New Statewide Virginia Solutions Initiative To Help Fauquier County River Easement Program Build Community Consensus
August 5, 2005 --
Fauquier County has a problem. Twelve of its rivers, which flow first into the Rappahannock River and eventually into the Chesapeake Bay, are polluted from agricultural runoff. County officials are under pressure to find a solution to protect the headwaters for water supply as part of the water quality management program. The county also seeks to retain its agricultural heritage. The issue has widespread public impact, and numerous stakeholders — including farmers, water recreation enthusiasts, environmentalists, and government, state and local organizations — all have an interest in the outcome of the decisions made concerning the issue.
Virginia Solutions — a partnership between the University of Virginia’s Institute for Environmental Negotiation and the Virginia Association of Community Conflict Resolution will play the role of mediator and help draft a declaration of cooperation that will allow a river easement program to move forward with input and agreement on all sides.
Virginia Secretary of Natural Resources W. Tayloe Murphy Jr. appointed Harry Atherton, a farmer and a member on the Fauquier County Board of Supervisors, to convene interested parties to help create a program and develop incentives for best management practices. Atherton also enlisted the services of the Piedmont Dispute Resolution Center, an affiliate of Virginia Solutions, to help develop the plan for the Fauquier County Riparian Easement Program.
Involvement in the Fauquier program, paired with a model project on the Eastern Shore that will develop a plan for addressing shared issues with wastewater treatment, are pilot programs that will help Virginia Solutions create a framework for the new statewide program initiative that will be most effective in resolving various issues communities face throughout the state.
“Our role will be episodic,” said Lawrie Parker, executive director of the PDRC, whose clients usually are two people or two businesses involved in a dispute. “Work that is done in the Virginia Solutions model will be ongoing — and have ongoing benefits.”
Parker is one of four center facilitators who will begin work with the Fauquier program, beginning Aug. 22. During the course of the project, expected to run through November, they will meet with the group about four times.
“The work differs from our other center work,” Parker said. “It is more complex, involves more players and the decisions that are reached impact the public.”
PDRC is one of 10 mediation centers around the state that has received training in community consensus building and large group facilitation from Frank Dukes, director of U.Va.’s IEN.
Issues of land use, air quality, education, social resources, water quality and transportation are some of the many challenges that every community grapples with, often with great conflict among the various local stakeholders. Virginia Solutions aims to:
- Establish an easy-to-use, cost-effective statewide mechanism for triggering and convening a Virginia Solutions process in a locality.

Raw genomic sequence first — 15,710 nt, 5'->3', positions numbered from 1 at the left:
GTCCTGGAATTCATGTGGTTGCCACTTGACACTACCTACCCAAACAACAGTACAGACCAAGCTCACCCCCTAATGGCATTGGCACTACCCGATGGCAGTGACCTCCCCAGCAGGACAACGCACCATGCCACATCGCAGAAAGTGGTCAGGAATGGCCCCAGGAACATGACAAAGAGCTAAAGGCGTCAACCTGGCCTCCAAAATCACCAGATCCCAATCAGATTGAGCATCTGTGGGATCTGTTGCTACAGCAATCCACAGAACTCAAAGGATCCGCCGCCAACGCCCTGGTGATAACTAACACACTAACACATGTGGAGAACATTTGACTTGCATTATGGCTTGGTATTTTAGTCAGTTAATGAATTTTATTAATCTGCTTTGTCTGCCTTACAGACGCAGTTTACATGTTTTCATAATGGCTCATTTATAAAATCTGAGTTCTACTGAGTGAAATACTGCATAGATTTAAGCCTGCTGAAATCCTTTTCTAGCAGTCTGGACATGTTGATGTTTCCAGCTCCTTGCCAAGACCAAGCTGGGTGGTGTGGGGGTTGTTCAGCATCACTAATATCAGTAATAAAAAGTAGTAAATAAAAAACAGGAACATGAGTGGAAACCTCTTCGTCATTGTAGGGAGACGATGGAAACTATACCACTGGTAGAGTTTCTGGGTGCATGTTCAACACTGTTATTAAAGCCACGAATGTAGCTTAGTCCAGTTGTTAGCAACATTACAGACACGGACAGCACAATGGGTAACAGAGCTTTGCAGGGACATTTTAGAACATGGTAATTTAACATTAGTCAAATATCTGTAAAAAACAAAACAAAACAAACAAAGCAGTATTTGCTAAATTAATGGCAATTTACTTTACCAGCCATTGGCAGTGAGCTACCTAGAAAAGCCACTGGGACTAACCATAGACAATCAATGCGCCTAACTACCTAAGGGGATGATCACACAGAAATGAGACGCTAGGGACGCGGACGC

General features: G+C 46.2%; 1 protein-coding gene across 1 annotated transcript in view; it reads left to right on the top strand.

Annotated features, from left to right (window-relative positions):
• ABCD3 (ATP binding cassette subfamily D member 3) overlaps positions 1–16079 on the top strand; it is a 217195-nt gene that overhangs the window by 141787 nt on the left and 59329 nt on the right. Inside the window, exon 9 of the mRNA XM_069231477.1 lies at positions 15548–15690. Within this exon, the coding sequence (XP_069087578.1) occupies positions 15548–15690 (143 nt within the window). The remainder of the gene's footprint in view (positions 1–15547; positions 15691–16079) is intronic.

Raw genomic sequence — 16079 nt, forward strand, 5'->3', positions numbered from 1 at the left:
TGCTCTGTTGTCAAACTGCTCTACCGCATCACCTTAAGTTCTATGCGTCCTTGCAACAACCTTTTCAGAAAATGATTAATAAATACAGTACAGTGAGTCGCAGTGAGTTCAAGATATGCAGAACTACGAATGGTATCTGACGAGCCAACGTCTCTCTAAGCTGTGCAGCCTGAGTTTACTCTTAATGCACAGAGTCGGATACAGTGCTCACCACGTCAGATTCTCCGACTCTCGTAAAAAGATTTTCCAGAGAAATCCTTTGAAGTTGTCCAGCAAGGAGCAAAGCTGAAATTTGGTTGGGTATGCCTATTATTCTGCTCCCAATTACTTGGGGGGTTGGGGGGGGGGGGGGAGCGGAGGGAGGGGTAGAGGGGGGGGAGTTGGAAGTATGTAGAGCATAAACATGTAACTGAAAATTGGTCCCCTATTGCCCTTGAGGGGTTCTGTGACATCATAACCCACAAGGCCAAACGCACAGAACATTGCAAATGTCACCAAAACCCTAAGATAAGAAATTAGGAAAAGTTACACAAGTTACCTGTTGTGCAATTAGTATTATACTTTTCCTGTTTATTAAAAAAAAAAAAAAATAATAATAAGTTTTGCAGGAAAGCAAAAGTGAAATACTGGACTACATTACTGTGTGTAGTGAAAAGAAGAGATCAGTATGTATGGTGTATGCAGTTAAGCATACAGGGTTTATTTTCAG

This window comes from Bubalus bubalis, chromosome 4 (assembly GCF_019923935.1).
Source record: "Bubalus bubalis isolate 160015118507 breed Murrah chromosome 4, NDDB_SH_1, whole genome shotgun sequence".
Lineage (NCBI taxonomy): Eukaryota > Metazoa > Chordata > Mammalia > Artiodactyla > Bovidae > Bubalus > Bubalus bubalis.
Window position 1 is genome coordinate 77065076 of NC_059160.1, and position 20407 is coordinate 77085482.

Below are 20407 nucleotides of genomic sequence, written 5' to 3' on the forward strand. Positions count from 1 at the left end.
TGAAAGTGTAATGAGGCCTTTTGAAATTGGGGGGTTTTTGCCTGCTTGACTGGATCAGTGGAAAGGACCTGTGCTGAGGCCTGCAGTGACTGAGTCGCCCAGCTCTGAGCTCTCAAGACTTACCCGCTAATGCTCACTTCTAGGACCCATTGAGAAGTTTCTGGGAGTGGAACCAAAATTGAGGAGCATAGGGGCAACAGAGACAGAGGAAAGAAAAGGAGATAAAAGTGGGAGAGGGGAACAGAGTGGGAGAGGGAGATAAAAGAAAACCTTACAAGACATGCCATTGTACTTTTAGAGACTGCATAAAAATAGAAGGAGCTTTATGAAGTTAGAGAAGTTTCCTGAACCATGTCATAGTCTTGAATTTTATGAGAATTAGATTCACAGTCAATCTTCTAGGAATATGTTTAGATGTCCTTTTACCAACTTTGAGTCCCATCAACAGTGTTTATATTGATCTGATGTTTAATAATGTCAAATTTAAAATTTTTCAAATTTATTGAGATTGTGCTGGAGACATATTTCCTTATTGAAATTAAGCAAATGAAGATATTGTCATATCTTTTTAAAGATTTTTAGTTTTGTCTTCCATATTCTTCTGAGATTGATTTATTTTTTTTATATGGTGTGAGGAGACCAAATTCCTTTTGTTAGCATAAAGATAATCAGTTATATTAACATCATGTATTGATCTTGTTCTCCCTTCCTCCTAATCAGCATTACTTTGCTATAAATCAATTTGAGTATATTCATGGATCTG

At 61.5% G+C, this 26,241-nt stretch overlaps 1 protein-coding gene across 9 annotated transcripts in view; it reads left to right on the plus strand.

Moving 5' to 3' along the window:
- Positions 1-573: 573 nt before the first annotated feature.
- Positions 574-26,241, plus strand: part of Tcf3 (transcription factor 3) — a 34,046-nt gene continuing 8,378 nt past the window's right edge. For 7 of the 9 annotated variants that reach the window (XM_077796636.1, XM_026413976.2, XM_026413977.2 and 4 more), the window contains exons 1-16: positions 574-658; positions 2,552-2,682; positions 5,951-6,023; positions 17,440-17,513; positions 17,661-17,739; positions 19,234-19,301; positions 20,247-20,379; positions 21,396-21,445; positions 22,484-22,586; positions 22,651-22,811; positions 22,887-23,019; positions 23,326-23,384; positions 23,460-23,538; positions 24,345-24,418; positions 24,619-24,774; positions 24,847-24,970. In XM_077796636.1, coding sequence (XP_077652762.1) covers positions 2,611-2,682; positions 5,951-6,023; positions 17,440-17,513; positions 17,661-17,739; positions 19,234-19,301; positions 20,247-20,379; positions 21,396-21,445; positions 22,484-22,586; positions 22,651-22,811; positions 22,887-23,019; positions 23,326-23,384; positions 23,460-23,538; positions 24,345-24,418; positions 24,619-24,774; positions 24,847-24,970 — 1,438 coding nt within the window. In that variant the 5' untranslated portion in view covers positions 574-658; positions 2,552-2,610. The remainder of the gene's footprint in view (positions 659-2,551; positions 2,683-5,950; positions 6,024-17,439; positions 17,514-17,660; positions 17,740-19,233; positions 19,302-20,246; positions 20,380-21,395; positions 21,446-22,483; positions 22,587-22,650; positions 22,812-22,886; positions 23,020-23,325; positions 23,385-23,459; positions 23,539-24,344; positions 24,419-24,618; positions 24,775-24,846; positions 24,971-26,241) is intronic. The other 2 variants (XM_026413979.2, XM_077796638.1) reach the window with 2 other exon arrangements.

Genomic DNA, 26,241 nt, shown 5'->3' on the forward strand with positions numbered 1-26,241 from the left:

- Build on existing dispute resolution services and resources within the state.
- Strengthen the use of collaborative problem solving within communities and create links among agencies for addressing complex community issues.
- Create a cross-sector coalition of support for Virginia Solutions inside and outside of state government.
- Facilitate leveraging of resources for the implementation and follow-through of integrated solutions.
- Provide a specific mechanism to increase community, environmental and economic sustainability in localities throughout Virginia.
“Virginia Solutions will offer an easy, consistent and recognized framework for collaborative approaches to be initiated in any Virginia community throughout the commonwealth,” said Tanya Denckla Cobb, a senior associate with IEN.
“We believe Virginia Solutions will offer a welcome avenue for communities and agencies to work together to create integrated solutions to community challenges.”
Once a local issue is identified and brought to the attention of the Virginia Solutions team at the University of Virginia, it is evaluated to ascertain if it meets criteria to become a Virginia Solutions project. The UVA team identifies an organization local to the project’s community that will provide facilitation and project management, and together they identify a recognized and trusted community person who is appointed as official convener for the project. To address the community issues, the facilitation team and convener assemble a Solutions Team comprised of key community and agency stakeholders. This Solutions Team works to develop an action plan to resolve the issues and documents this plan in a Declaration of Cooperation. The impartial facilitation team relies on mediation techniques to help stakeholders bridge their differences and develop a consensus agreement.
Virginia Solutions invites participation from all stakeholders; brings people face-to-face to talk about issues; promotes solutions that work for all key interested parties; supports high-quality, legitimate information; focuses on understanding the issues and people involved; and encourages the right process for the particular situation.
“Community solutions reduce and heal community rifts, build social capital and civic participation, foster commitment to implementing decisions and build legitimacy for public actions,” said Frank Dukes, IEN director.
“It creates a win-win situation for all the parties involved.”
Contact: Jane Ford, (434) 924-4298